You Don’t Accidentially Evangelize: If You Don’t Prioritize It, It Won’t Happen

We need to bring intentionality to our gospel witness today.

Evangelism has fallen out of style.

Sure, some of us are trying to keep it at the forefront of our churches’ thinking, but stats don’t lie: While 79% of unchurched people said they would engage in a faith conversation if asked, only 39% of Christians have shared how to accept Jesus in the past six months. That’s a wide margin by any measure.

This means that over 60% of people are not telling our world about Jesus—even on an annual basis. This is a sad reality. Of all the activities in the church, evangelism is most likely to be neglected and thus, we actually do need to make it great again in a world which offers us so many competing priorities.

Both evangelism and social action are part of the mission of Jesus. Jesus came to serve the hurting (Luke 4:18ff) and save the lost (Luke 19:10). We do similarly as we join Jesus in that mission.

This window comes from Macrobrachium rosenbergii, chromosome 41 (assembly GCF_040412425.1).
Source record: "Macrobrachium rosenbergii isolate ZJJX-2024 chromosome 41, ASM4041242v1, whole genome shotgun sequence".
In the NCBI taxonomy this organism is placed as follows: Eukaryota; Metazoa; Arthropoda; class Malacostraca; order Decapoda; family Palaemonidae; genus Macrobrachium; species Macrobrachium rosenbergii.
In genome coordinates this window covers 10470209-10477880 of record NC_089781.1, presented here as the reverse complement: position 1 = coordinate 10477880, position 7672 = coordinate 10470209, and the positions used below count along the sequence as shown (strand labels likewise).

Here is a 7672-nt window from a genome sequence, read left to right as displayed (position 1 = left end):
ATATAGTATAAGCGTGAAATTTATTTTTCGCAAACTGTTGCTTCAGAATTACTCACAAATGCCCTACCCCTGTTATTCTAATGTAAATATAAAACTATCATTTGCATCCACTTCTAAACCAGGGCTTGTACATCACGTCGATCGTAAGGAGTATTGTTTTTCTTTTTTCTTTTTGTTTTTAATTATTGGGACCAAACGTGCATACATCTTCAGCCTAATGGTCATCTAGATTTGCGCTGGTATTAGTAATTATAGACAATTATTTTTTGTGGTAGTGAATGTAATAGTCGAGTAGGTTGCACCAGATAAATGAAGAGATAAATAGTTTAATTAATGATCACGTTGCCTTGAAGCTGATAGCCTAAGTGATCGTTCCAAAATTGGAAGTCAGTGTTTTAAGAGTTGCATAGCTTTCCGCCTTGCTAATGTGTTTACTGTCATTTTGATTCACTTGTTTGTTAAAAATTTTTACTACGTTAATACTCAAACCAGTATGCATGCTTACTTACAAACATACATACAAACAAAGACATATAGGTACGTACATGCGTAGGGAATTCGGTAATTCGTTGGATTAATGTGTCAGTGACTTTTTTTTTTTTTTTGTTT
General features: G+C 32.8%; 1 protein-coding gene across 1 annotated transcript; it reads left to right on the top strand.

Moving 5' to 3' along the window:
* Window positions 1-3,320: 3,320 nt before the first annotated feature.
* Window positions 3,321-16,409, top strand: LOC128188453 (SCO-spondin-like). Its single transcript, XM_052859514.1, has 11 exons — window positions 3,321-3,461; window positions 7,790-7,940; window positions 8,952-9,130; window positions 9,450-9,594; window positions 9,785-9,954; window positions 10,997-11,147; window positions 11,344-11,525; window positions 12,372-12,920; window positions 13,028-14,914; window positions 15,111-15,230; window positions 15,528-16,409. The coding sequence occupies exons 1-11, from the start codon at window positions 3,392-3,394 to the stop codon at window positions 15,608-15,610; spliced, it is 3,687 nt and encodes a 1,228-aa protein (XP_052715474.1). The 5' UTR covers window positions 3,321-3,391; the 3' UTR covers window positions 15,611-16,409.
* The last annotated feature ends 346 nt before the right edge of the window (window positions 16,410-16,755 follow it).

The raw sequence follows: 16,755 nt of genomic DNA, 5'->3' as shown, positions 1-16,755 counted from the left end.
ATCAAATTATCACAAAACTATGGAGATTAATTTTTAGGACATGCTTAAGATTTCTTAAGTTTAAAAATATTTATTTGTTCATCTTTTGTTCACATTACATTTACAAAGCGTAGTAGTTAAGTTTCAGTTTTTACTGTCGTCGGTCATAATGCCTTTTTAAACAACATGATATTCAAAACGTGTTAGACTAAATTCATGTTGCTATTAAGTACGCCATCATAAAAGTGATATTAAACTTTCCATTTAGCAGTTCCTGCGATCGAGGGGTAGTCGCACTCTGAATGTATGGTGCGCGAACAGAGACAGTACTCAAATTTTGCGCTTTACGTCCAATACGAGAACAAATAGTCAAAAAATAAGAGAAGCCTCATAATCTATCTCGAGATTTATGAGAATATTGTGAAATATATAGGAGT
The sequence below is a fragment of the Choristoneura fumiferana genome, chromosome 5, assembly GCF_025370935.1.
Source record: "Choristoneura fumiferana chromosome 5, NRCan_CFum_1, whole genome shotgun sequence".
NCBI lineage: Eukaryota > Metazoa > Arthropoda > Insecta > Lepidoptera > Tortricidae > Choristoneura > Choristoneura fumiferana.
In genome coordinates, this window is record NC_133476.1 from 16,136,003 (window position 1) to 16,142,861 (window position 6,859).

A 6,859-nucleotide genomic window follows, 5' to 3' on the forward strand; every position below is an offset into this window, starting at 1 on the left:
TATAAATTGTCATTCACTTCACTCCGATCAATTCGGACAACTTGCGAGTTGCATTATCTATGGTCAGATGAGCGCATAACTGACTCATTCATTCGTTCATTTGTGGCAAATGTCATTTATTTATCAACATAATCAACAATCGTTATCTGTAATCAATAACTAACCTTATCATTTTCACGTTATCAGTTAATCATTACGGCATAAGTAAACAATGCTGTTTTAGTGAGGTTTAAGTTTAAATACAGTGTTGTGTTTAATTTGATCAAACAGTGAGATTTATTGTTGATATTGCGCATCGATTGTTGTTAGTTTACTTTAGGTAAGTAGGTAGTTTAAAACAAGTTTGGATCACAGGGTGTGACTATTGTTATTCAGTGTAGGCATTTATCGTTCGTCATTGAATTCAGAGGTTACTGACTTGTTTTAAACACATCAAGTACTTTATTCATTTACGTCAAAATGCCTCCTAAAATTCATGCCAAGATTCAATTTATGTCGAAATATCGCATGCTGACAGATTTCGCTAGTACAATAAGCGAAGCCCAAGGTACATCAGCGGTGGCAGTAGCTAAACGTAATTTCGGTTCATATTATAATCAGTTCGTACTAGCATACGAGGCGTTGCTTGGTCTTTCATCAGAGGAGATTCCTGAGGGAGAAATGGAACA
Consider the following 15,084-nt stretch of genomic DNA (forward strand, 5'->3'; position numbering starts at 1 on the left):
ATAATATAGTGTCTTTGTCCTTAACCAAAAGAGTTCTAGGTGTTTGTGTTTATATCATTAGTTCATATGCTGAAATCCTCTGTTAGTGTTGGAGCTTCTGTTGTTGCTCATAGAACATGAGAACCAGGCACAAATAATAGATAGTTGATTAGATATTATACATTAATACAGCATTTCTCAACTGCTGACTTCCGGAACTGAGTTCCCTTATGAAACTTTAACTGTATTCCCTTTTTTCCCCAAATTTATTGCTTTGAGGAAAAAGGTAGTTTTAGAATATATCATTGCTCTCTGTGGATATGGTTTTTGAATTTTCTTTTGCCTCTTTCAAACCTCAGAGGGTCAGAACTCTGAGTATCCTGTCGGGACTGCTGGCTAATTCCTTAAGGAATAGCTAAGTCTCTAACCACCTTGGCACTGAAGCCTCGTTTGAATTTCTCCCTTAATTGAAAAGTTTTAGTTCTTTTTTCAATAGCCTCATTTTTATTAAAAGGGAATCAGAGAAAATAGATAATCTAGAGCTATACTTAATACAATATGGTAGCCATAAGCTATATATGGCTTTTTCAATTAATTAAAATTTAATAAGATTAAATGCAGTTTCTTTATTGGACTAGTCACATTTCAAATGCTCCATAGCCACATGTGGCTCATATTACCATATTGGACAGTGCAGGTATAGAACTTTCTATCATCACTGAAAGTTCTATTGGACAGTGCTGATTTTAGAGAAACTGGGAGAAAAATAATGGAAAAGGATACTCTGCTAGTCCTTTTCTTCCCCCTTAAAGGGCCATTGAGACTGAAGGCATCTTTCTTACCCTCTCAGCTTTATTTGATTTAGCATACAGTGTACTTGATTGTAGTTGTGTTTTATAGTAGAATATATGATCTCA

However, in almost every era, when Christians hold the values of gospel proclamation and gospel demonstration, it is proclamation that gets lost. So, I believe in what is often called “integral mission,” but I also think we have to find a way to be sure that evangelism does not get lost.

And, in 2019, evangelism is getting lost.

I call this being an “integral prioritist.” I love mission, social action, and discipleship. These are all good things — even essential things. But I have to find a way to prioritize the thing that gets lost— to prioritize evangelism. In 2019, we all need to consider how to be sure that evangelism does not get lost.

Historical intentionality

If we go back to the 1930s and 40s and look at the Wesleyan, Pentecostal, or Baptist traditions, Spring and Fall revivals were commonplace. These were intentional times where …

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